Though some Indian tech entrepreneurs who wish to call America their home, have migrated the headquarters of their companies and thus sponsored themselves on either a L1 visa or a H1 visa.
"The practice was rampant, but not now so much," a former colleague tells me. His brother started an IT outsourcing company which sponsored him for a H-1B visa and later a green card, in the 1990s. He is back to India, running his IT business from Kerala.
When culture, besides cost starts playing a role
"Top recipients of the H-1B visa are companies like Tata, Infosys, Cognizant — they will apply for a very large number of visas, more than they get. By putting extra tickets in the lottery raffle, if you will, and then they’ll get the lion’s share of visas," a senior US administration official said. Trump has thus directed his administration to do away with the lottery system.
This might benefit the tech startups which hire in small numbers compared to the big IT outsourcers who apply for visas in thousands. However, does hiring from a foreign land become imperative for Indian tech startups based in the US? Is cost the only factor at play here?
"One issue that startups face in scaling up business in their early days is (consistency of) culture. That's the reason of me moving here," explains Abhinav Asthana, co-founder and CEO of Postman, who is based in Bay Area on a L1 visa.
Asthana’s company has about 10 employees based in the US, and only he is on a work visa/ permit, the rest being US citizens. He has clients has such as AMC Theatres, Clarifai, and BigCommerce. Other Indian tech startups which have opened offices or moved headquarters to the US are Druva and Freshdesk.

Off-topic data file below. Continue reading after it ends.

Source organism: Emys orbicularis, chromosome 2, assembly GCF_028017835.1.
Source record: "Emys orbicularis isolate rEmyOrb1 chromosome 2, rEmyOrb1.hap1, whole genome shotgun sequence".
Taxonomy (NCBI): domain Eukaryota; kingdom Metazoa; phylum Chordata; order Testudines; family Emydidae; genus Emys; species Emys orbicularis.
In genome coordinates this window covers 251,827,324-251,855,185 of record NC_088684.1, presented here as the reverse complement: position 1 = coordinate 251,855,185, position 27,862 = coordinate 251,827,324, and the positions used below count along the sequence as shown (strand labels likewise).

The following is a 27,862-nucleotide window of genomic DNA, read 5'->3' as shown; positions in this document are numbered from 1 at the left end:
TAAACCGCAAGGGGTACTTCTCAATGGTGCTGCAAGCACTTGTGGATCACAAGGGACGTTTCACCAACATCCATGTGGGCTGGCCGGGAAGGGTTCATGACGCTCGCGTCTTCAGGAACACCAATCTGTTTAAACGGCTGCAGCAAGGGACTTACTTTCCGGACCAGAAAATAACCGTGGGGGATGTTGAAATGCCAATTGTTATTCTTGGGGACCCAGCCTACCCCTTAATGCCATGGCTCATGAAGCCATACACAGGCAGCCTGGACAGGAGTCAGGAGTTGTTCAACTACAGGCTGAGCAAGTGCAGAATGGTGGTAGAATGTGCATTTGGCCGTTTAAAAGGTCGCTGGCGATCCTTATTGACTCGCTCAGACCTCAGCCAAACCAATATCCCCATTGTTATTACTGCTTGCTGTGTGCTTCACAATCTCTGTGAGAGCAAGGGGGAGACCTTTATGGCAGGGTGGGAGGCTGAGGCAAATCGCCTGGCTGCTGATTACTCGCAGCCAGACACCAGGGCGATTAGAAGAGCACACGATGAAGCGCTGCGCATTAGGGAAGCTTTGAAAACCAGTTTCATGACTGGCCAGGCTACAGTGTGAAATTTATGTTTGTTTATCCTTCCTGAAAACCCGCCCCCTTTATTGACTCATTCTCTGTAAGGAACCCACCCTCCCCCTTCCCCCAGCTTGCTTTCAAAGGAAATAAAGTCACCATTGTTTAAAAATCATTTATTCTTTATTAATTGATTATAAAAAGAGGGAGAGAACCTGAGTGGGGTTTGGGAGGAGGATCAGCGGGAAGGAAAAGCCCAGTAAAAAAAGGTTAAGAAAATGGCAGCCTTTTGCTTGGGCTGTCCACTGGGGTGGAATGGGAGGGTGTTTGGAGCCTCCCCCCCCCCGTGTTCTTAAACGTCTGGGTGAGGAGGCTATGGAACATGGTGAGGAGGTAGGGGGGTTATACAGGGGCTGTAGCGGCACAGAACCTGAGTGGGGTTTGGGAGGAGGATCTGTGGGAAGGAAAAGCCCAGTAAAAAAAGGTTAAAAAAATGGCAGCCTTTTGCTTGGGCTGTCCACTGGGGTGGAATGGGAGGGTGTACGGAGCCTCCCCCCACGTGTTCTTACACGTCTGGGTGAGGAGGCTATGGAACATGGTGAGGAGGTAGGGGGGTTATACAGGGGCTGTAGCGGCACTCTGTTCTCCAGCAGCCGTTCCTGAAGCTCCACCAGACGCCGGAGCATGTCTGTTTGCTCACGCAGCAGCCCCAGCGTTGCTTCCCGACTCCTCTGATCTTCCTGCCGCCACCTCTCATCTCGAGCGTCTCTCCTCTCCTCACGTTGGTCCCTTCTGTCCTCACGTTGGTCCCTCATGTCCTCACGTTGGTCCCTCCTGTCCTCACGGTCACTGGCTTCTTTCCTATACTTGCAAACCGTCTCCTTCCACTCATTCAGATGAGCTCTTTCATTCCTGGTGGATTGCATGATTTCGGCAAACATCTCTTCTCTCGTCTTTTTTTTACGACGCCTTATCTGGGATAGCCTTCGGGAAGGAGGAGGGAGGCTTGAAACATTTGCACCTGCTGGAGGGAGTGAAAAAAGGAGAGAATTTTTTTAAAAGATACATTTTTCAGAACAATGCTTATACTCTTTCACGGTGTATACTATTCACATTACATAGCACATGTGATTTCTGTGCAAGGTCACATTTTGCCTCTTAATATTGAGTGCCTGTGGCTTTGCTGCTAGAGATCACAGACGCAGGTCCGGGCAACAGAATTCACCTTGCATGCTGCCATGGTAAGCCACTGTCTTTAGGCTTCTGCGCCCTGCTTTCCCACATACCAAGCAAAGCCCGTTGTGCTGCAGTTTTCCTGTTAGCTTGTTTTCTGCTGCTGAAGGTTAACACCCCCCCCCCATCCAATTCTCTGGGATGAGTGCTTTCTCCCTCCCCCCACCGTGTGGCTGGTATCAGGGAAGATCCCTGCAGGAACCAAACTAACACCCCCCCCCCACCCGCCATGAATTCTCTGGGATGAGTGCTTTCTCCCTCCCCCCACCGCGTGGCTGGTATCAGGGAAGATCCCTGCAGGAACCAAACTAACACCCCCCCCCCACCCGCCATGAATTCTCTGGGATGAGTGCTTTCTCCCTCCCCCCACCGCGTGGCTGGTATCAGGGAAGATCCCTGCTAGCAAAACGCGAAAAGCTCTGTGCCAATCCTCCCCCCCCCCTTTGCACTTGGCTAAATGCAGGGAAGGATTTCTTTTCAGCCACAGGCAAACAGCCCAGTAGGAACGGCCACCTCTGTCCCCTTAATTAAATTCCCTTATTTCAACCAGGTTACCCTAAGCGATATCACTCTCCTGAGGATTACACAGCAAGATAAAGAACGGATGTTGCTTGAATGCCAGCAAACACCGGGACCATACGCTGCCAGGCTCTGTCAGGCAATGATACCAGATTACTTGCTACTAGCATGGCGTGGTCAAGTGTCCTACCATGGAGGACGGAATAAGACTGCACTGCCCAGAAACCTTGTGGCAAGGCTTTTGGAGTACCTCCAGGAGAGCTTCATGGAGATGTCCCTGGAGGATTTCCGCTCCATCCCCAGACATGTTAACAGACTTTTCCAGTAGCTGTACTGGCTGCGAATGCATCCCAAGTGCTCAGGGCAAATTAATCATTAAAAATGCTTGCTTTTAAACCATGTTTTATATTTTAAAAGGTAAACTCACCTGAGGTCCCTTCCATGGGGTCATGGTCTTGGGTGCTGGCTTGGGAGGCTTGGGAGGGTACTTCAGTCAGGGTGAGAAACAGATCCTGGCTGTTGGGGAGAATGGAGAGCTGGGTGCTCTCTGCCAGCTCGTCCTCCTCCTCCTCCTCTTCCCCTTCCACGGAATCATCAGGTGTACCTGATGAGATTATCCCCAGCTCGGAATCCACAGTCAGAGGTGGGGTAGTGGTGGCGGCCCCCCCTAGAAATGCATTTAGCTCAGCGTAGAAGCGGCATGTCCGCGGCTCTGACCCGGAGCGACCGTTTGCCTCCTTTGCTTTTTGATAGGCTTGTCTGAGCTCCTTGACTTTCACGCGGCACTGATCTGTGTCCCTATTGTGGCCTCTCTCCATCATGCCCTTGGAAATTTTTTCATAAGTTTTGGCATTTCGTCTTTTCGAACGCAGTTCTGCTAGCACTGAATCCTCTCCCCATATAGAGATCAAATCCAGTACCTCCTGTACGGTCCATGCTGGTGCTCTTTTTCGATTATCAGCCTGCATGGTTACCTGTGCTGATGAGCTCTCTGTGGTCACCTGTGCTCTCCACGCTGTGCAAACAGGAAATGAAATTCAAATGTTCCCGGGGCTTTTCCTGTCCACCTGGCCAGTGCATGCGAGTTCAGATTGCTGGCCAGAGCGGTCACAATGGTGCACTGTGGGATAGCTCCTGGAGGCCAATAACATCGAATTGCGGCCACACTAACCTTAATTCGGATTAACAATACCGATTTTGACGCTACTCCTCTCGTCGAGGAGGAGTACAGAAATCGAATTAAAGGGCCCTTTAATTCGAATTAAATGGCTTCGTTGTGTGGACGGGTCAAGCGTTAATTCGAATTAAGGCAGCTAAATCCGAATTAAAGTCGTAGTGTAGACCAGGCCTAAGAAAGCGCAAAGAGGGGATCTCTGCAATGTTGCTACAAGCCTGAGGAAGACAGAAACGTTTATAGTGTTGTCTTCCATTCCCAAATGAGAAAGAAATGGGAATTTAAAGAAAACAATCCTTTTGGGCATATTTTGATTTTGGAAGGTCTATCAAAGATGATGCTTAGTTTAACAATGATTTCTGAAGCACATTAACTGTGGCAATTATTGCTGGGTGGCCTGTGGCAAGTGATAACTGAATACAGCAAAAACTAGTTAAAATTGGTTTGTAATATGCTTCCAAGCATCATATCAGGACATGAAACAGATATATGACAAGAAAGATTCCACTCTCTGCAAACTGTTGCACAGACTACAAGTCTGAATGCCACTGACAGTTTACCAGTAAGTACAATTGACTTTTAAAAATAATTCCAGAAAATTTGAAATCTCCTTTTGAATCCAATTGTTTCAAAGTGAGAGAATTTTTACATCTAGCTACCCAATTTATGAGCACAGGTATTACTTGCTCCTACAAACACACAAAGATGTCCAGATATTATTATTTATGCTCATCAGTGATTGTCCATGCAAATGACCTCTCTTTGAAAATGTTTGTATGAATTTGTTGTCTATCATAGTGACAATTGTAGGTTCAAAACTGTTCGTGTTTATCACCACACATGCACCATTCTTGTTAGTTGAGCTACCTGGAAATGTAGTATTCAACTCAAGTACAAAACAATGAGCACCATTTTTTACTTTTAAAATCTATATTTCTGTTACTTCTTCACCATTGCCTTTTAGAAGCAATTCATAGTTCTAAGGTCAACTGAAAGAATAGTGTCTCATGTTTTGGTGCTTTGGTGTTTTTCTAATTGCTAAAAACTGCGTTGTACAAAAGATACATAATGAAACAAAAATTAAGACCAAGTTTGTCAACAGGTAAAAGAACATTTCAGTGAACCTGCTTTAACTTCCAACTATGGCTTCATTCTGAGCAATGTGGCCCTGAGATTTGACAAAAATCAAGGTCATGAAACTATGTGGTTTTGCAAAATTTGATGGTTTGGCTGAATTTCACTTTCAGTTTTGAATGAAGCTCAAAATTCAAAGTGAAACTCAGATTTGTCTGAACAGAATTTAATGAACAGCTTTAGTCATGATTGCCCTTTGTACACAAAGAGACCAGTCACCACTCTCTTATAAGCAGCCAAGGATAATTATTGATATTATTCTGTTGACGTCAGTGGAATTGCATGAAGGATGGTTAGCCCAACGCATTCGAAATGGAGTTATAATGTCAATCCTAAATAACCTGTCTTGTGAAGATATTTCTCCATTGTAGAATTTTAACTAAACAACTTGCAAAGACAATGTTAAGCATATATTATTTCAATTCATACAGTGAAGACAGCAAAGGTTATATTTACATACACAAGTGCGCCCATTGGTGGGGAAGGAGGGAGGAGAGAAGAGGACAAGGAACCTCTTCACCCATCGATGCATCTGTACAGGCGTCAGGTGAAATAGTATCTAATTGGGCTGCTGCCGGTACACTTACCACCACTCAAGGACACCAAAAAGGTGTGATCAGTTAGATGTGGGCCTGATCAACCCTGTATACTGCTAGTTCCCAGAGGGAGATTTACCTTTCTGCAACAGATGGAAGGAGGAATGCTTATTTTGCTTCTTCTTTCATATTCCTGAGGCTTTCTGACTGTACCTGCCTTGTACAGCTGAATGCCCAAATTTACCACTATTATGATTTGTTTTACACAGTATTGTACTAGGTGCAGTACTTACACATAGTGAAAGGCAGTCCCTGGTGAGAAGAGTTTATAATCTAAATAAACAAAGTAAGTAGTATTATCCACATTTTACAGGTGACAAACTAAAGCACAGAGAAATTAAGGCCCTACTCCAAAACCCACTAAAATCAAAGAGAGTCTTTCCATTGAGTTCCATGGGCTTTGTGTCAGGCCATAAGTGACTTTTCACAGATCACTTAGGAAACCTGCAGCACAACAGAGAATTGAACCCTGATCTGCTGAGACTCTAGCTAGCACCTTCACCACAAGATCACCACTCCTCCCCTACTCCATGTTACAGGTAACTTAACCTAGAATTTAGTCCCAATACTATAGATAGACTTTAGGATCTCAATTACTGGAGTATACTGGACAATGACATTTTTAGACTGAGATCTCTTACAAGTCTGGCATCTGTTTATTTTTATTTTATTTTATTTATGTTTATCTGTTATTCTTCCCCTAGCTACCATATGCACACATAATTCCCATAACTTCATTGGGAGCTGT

Gaining the lottery system was easy. Apply more, and you stand more chance of getting a cheap worker placed offshore.
Consultants in Bay Area also took advantage of it and placed a worker from India from one client to another. The workers got tied as bonded labor to the system and to the employer who could easily exploit them.
Tech startups from Israel, Japan, China, India or Germany which needed to fly key staff to set up a base in the US, lost out in the raffle. They would apply for just one or two visas and would never win the lottery.
Doing away with the luck based system and focusing on merit as well as wages, would benefit the startups around the world, looking to expand to the US. Big IT companies would rather now offshore work to cheaper destinations than hire expensive labor onshore. This would also help drive innovation as talented scientists, designers, architects and other specialists would often lose out as large IT corporations would flood the raffle with their applications.
Clearly, as US moves from a lottery based H-1B system to a more merit-based program, startups from across the world headquartered in the US are going to benefit more, in attracting global talent to Silicon Valley than the big IT outsourcers.
It will also alleviate the pain of American software programmers who get disadvantaged as they get replaced by cheap foreign workers.
firstname.lastname@example.org(This is an opinion piece)